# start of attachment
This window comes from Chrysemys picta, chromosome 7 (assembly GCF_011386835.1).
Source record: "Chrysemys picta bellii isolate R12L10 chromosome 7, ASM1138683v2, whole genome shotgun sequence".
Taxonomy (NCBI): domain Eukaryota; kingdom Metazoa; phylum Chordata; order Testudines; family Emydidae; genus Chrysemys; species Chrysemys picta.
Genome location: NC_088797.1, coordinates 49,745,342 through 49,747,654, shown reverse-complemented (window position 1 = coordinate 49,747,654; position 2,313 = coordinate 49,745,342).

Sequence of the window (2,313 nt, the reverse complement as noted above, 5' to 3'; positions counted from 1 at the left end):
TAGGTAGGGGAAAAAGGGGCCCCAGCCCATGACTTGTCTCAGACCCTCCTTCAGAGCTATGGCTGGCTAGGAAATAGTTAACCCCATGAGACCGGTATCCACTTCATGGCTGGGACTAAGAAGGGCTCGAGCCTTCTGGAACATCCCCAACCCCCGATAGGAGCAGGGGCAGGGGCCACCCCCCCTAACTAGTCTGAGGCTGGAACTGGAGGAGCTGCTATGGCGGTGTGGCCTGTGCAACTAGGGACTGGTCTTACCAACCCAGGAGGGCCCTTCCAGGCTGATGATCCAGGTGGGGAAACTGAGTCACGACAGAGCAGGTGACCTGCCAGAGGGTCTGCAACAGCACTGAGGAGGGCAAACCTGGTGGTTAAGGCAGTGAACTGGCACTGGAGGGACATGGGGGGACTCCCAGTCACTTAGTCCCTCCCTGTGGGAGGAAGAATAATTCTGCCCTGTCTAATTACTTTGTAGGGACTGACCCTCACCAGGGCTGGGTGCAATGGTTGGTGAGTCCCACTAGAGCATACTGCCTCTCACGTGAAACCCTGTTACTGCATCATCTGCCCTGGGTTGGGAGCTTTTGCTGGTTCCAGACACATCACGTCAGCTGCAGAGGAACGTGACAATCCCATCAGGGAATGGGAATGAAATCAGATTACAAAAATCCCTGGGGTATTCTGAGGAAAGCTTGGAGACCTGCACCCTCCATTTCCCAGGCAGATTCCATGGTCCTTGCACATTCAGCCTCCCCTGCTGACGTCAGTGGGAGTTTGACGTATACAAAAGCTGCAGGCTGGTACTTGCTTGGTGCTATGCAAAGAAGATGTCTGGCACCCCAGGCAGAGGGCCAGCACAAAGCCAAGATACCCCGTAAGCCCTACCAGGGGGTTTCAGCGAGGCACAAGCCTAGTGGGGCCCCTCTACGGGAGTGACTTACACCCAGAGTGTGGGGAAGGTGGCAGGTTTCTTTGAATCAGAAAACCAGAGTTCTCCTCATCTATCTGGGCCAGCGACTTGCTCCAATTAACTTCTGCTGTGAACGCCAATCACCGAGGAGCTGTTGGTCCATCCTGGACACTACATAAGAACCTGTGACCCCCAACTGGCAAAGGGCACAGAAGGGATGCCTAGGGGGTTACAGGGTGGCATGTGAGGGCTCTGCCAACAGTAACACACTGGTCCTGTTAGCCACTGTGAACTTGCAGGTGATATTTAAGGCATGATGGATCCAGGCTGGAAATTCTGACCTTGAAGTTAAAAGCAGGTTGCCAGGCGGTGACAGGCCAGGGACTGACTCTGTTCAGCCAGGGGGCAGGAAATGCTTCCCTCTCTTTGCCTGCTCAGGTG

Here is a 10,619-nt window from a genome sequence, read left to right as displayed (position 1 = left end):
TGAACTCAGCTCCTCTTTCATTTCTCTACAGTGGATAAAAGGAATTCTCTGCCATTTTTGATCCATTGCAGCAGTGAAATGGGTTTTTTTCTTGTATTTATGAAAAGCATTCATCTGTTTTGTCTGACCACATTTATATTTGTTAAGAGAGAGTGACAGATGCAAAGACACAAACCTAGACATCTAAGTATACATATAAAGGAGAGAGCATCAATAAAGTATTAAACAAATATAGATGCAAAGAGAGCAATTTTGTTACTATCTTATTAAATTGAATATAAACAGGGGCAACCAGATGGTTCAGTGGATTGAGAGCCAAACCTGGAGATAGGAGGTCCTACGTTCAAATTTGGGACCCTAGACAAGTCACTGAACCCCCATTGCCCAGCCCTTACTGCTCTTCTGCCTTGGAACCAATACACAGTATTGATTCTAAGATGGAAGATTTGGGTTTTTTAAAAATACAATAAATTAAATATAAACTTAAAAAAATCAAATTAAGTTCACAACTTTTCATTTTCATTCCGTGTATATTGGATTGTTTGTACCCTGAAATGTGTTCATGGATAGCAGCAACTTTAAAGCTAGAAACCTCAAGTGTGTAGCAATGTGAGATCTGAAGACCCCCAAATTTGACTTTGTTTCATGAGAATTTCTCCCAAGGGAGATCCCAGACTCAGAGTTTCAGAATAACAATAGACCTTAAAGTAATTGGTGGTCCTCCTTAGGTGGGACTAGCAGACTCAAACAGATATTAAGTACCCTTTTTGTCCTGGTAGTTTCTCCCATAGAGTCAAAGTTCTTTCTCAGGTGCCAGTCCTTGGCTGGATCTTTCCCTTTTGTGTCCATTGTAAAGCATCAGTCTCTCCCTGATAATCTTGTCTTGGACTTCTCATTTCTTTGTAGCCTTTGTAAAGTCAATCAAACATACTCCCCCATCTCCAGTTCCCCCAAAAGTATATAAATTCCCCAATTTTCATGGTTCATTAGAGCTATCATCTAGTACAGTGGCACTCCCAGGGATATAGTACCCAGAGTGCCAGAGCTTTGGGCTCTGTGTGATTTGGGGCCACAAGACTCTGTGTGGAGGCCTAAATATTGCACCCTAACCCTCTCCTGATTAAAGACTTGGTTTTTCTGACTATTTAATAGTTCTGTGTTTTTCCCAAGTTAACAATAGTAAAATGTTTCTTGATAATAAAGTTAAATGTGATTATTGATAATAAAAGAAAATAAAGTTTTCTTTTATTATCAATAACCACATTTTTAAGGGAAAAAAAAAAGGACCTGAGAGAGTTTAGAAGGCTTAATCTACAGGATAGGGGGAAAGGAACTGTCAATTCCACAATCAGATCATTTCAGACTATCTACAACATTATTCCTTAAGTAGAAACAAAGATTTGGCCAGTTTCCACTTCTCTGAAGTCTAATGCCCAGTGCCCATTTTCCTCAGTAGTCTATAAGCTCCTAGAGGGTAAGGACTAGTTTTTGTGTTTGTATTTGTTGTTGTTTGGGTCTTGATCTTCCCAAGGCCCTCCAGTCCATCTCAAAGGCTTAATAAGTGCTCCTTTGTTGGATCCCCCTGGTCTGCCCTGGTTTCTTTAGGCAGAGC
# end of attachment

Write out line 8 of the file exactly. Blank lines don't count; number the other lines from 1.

TGAACTCAGCTCCTCTTTCATTTCTCTACAGTGGATAAAAGGAATTCTCTGCCATTTTTGATCCATTGCAGCAGTGAAATGGGTTTTTTTCTTGTATTTATGAAAAGCATTCATCTGTTTTGTCTGACCACATTTATATTTGTTAAGAGAGAGTGACAGATGCAAAGACACAAACCTAGACATCTAAGTATACATATAAAGGAGAGAGCATCAATAAAGTATTAAACAAATATAGATGCAAAGAGAGCAATTTTGTTACTATCTTATTAAATTGAATATAAACAGGGGCAACCAGATGGTTCAGTGGATTGAGAGCCAAACCTGGAGATAGGAGGTCCTACGTTCAAATTTGGGACCCTAGACAAGTCACTGAACCCCCATTGCCCAGCCCTTACTGCTCTTCTGCCTTGGAACCAATACACAGTATTGATTCTAAGATGGAAGATTTGGGTTTTTTAAAAATACAATAAATTAAATATAAACTTAAAAAAATCAAATTAAGTTCACAACTTTTCATTTTCATTCCGTGTATATTGGATTGTTTGTACCCTGAAATGTGTTCATGGATAGCAGCAACTTTAAAGCTAGAAACCTCAAGTGTGTAGCAATGTGAGATCTGAAGACCCCCAAATTTGACTTTGTTTCATGAGAATTTCTCCCAAGGGAGATCCCAGACTCAGAGTTTCAGAATAACAATAGACCTTAAAGTAATTGGTGGTCCTCCTTAGGTGGGACTAGCAGACTCAAACAGATATTAAGTACCCTTTTTGTCCTGGTAGTTTCTCCCATAGAGTCAAAGTTCTTTCTCAGGTGCCAGTCCTTGGCTGGATCTTTCCCTTTTGTGTCCATTGTAAAGCATCAGTCTCTCCCTGATAATCTTGTCTTGGACTTCTCATTTCTTTGTAGCCTTTGTAAAGTCAATCAAACATACTCCCCCATCTCCAGTTCCCCCAAAAGTATATAAATTCCCCAATTTTCATGGTTCATTAGAGCTATCATCTAGTACAGTGGCACTCCCAGGGATATAGTACCCAGAGTGCCAGAGCTTTGGGCTCTGTGTGATTTGGGGCCACAAGACTCTGTGTGGAGGCCTAAATATTGCACCCTAACCCTCTCCTGATTAAAGACTTGGTTTTTCTGACTATTTAATAGTTCTGTGTTTTTCCCAAGTTAACAATAGTAAAATGTTTCTTGATAATAAAGTTAAATGTGATTATTGATAATAAAAGAAAATAAAGTTTTCTTTTATTATCAATAACCACATTTTTAAGGGAAAAAAAAAAGGACCTGAGAGAGTTTAGAAGGCTTAATCTACAGGATAGGGGGAAAGGAACTGTCAATTCCACAATCAGATCATTTCAGACTATCTACAACATTATTCCTTAAGTAGAAACAAAGATTTGGCCAGTTTCCACTTCTCTGAAGTCTAATGCCCAGTGCCCATTTTCCTCAGTAGTCTATAAGCTCCTAGAGGGTAAGGACTAGTTTTTGTGTTTGTATTTGTTGTTGTTTGGGTCTTGATCTTCCCAAGGCCCTCCAGTCCATCTCAAAGGCTTAATAAGTGCTCCTTTGTTGGATCCCCCTGGTCTGCCCTGGTTTCTTTAGGCAGAGC